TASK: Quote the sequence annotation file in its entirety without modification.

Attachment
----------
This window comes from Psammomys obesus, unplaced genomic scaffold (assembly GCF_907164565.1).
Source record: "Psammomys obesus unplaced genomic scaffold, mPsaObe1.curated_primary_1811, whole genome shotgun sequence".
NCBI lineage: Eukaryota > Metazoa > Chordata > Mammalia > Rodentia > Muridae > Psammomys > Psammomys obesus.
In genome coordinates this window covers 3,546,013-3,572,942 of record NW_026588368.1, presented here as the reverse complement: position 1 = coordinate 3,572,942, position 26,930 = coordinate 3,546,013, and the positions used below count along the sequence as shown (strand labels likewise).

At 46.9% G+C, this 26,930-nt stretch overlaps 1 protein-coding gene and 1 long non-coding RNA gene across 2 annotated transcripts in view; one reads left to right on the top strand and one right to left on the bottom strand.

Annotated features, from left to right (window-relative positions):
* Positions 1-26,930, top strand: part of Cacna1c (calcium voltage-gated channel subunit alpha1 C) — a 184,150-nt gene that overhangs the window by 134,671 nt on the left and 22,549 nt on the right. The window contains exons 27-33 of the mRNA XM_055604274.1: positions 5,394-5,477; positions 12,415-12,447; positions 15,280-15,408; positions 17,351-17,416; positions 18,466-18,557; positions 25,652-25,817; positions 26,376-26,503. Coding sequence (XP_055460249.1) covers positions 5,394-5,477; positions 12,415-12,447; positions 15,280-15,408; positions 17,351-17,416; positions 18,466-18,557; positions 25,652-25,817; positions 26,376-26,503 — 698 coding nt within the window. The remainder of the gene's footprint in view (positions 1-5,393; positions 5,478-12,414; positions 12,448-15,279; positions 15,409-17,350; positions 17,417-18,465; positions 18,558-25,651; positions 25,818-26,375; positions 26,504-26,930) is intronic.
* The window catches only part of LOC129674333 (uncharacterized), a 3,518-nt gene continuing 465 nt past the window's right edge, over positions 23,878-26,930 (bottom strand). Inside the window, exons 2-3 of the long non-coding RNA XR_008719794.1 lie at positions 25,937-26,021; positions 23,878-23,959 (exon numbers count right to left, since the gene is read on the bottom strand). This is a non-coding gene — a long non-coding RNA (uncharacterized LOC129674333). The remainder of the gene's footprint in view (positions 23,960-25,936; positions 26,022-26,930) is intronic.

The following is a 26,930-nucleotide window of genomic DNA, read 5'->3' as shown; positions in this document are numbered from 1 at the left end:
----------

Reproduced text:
This window comes from Psammomys obesus, unplaced genomic scaffold (assembly GCF_907164565.1).
Source record: "Psammomys obesus unplaced genomic scaffold, mPsaObe1.curated_primary_1811, whole genome shotgun sequence".
NCBI lineage: Eukaryota > Metazoa > Chordata > Mammalia > Rodentia > Muridae > Psammomys > Psammomys obesus.
In genome coordinates this window covers 3,546,013-3,572,942 of record NW_026588368.1, presented here as the reverse complement: position 1 = coordinate 3,572,942, position 26,930 = coordinate 3,546,013, and the positions used below count along the sequence as shown (strand labels likewise).

At 46.9% G+C, this 26,930-nt stretch overlaps 1 protein-coding gene and 1 long non-coding RNA gene across 2 annotated transcripts in view; one reads left to right on the top strand and one right to left on the bottom strand.

Annotated features, from left to right (window-relative positions):
* Positions 1-26,930, top strand: part of Cacna1c (calcium voltage-gated channel subunit alpha1 C) — a 184,150-nt gene that overhangs the window by 134,671 nt on the left and 22,549 nt on the right. The window contains exons 27-33 of the mRNA XM_055604274.1: positions 5,394-5,477; positions 12,415-12,447; positions 15,280-15,408; positions 17,351-17,416; positions 18,466-18,557; positions 25,652-25,817; positions 26,376-26,503. Coding sequence (XP_055460249.1) covers positions 5,394-5,477; positions 12,415-12,447; positions 15,280-15,408; positions 17,351-17,416; positions 18,466-18,557; positions 25,652-25,817; positions 26,376-26,503 — 698 coding nt within the window. The remainder of the gene's footprint in view (positions 1-5,393; positions 5,478-12,414; positions 12,448-15,279; positions 15,409-17,350; positions 17,417-18,465; positions 18,558-25,651; positions 25,818-26,375; positions 26,504-26,930) is intronic.
* The window catches only part of LOC129674333 (uncharacterized), a 3,518-nt gene continuing 465 nt past the window's right edge, over positions 23,878-26,930 (bottom strand). Inside the window, exons 2-3 of the long non-coding RNA XR_008719794.1 lie at positions 25,937-26,021; positions 23,878-23,959 (exon numbers count right to left, since the gene is read on the bottom strand). This is a non-coding gene — a long non-coding RNA (uncharacterized LOC129674333). The remainder of the gene's footprint in view (positions 23,960-25,936; positions 26,022-26,930) is intronic.

The following is a 26,930-nucleotide window of genomic DNA, read 5'->3' as shown; positions in this document are numbered from 1 at the left end: